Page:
In standard critical care practice, cuff sphygmomanometry is widely used for intermittent blood pressure (BP) measurements. However, cuff devices offer ample possibility of modulating blood flow and pulse propagation along the artery. We explore underutilized arrangements of sensors involving cuff devices which could be of use in critical care to reveal additional information on compensatory mechanisms. In our previous work, we analyzed the response of the vasculature to occlusion perturbations by means of observations obtained non-invasively. In this study, our aim is to (1) acquire additional insights by means of invasive measurements and (2) based on these insights, further develop cuff-based measurement strategies. Invasive BP experimental data is collected downstream from the cuff in two patients monitored in the OR. It is found that highly dynamic processes occur in the distal arm during cuff inflation. Mean arterial pressure increases in the distal artery by 20 mmHg, leading to a decrease in pulse transit time by 20 ms. Previous characterizations neglected such distal vasculature effects. A model is developed to reproduce the observed behaviors and to provide a possible explanation of the factors that influence the distal arm mechanisms. We apply the new findings to further develop measurement strategies aimed at acquiring information on pulse arrival time vs. BP calibration, artery compliance, peripheral resistance, artery-vein interaction. Full article
(This article belongs to the Special Issue Sensors and Biomedical Signal Processing for Patient Monitoring)
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23 pages, 2776 KiB  
Article
Dedicated Algorithm for Unobtrusive Fetal Heart Rate Monitoring Using Multiple Dry Electrodes
by Alessandra Galli, Elisabetta Peri, Yijing Zhang, Rik Vullings, Myrthe van der Ven, Giada Giorgi, Sotir Ouzounov, Pieter J. A. Harpe and Massimo Mischi
Sensors 2021, 21(13), 4298; https://doi.org/10.3390/s21134298 - 23 Jun 2021
Cited by 9 | Viewed by 2986
Abstract
Multi-channel measurements from the maternal abdomen acquired by means of dry electrodes can be employed to promote long-term monitoring of fetal heart rate (fHR). The signals acquired with this type of electrode have a lower signal-to-noise ratio and different artifacts compared to signals [...] Read more.
Multi-channel measurements from the maternal abdomen acquired by means of dry electrodes can be employed to promote long-term monitoring of fetal heart rate (fHR). The signals acquired with this type of electrode have a lower signal-to-noise ratio and different artifacts compared to signals acquired with conventional wet electrodes. Therefore, starting from the benchmark algorithm with the best performance for fHR estimation proposed by Varanini et al., we propose a new method specifically designed to remove artifacts typical of dry-electrode recordings. To test the algorithm, experimental textile electrodes were employed that produce artifacts typical of dry and capacitive electrodes. The proposed solution is based on a hybrid (hardware and software) pre-processing step designed specifically to remove the disturbing component typical of signals acquired with these electrodes (triboelectricity artifacts and amplitude modulations). The following main processing steps consist of the removal of the maternal ECG by blind source separation, the enhancement of the fetal ECG and identification of the fetal QRS complexes. Main processing is designed to be robust to the high-amplitude motion artifacts that corrupt the acquisition. The obtained denoising system was compared with the benchmark algorithm both on semi-simulated and on real data. The performance, quantified by means of sensitivity, F1-score and root-mean-square error metrics, outperforms the performance obtained with the original method available in the literature. This result proves that the design of a dedicated processing system based on the signal characteristics is necessary for reliable and accurate estimation of the fHR using dry, textile electrodes. Full article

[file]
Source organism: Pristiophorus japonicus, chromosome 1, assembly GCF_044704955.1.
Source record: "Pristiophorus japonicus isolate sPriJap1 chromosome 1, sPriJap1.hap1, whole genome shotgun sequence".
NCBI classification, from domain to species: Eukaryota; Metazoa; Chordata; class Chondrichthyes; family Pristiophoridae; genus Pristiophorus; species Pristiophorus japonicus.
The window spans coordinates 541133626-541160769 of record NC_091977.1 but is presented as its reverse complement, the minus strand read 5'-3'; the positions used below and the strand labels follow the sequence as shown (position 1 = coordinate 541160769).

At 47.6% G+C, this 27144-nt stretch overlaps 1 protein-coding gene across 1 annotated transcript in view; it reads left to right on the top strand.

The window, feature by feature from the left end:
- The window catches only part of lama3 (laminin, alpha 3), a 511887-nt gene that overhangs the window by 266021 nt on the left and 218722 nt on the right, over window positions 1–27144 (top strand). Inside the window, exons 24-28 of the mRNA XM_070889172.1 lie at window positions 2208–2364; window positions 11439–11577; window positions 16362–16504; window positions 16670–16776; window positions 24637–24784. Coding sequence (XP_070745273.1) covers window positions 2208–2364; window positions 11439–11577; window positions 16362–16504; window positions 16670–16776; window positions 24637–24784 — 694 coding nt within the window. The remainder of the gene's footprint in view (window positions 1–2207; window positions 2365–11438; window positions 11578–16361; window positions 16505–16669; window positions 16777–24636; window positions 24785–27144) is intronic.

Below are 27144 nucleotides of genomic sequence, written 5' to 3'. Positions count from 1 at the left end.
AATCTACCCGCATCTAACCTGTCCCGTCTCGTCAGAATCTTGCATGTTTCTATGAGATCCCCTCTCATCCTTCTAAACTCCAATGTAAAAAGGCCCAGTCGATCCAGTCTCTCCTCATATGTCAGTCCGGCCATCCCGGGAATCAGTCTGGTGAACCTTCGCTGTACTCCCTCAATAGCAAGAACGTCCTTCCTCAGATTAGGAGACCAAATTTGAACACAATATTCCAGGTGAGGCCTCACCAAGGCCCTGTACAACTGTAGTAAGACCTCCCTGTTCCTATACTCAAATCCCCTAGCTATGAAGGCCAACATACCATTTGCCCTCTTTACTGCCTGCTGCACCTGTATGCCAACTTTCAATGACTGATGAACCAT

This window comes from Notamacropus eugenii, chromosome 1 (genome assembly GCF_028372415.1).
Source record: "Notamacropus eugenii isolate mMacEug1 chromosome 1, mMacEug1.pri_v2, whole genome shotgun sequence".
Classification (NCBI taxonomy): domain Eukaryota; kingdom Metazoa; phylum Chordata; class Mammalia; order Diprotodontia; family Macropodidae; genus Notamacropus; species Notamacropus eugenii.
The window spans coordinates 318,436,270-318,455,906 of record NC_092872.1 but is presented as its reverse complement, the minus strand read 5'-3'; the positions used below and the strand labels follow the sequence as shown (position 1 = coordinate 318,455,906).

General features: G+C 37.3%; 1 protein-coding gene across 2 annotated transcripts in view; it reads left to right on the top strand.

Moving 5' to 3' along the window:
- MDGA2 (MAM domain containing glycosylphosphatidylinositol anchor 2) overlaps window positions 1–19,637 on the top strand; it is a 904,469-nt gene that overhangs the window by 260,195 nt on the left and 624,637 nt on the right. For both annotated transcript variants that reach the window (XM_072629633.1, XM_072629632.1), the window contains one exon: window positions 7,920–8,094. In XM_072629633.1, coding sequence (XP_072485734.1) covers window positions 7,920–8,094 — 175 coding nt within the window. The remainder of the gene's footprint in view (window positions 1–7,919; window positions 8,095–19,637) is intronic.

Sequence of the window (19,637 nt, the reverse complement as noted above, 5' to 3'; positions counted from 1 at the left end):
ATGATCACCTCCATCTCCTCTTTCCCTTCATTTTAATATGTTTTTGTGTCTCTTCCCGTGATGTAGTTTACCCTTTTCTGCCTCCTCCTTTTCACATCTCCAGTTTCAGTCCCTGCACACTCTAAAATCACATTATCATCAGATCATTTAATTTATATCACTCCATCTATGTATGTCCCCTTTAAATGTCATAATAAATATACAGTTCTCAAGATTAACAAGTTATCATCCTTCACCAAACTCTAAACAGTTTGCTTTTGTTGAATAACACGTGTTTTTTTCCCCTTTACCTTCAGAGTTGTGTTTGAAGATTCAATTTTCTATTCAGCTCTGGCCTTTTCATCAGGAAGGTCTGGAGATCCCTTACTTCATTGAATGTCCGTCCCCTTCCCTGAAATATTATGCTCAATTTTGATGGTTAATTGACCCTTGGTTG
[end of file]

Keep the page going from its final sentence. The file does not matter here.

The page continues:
(This article belongs to the Special Issue Sensors and Biomedical Signal Processing for Patient Monitoring)
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14 pages, 2362 KiB  
Article
Recognizing Manual Activities Using Wearable Inertial Measurement Units: Clinical Application for Outcome Measurement
by Ghady El Khoury, Massimo Penta, Olivier Barbier, Xavier Libouton, Jean-Louis Thonnard and Philippe Lefèvre
Sensors 2021, 21(9), 3245; https://doi.org/10.3390/s21093245 - 7 May 2021
Cited by 1 | Viewed by 1908
Abstract
The ability to monitor activities of daily living in the natural environments of patients could become a valuable tool for various clinical applications. In this paper, we show that a simple algorithm is capable of classifying manual activities of daily living (ADL) into [...] Read more.
The ability to monitor activities of daily living in the natural environments of patients could become a valuable tool for various clinical applications. In this paper, we show that a simple algorithm is capable of classifying manual activities of daily living (ADL) into categories using data from wrist- and finger-worn sensors. Six participants without pathology of the upper limb performed 14 ADL. Gyroscope signals were used to analyze the angular velocity pattern for each activity. The elaboration of the algorithm was based on the examination of the activity at the different levels (hand, fingers and wrist) and the relationship between them for the duration of the activity. A leave-one-out cross-validation was used to validate our algorithm. The algorithm allowed the classification of manual activities into five different categories through three consecutive steps, based on hands ratio (i.e., activity of one or both hands) and fingers-to-wrist ratio (i.e., finger movement independently of the wrist). On average, the algorithm made the correct classification in 87.4% of cases. The proposed algorithm has a high overall accuracy, yet its computational complexity is very low as it involves only averages and ratios. Full article
(This article belongs to the Special Issue Sensors and Biomedical Signal Processing for Patient Monitoring)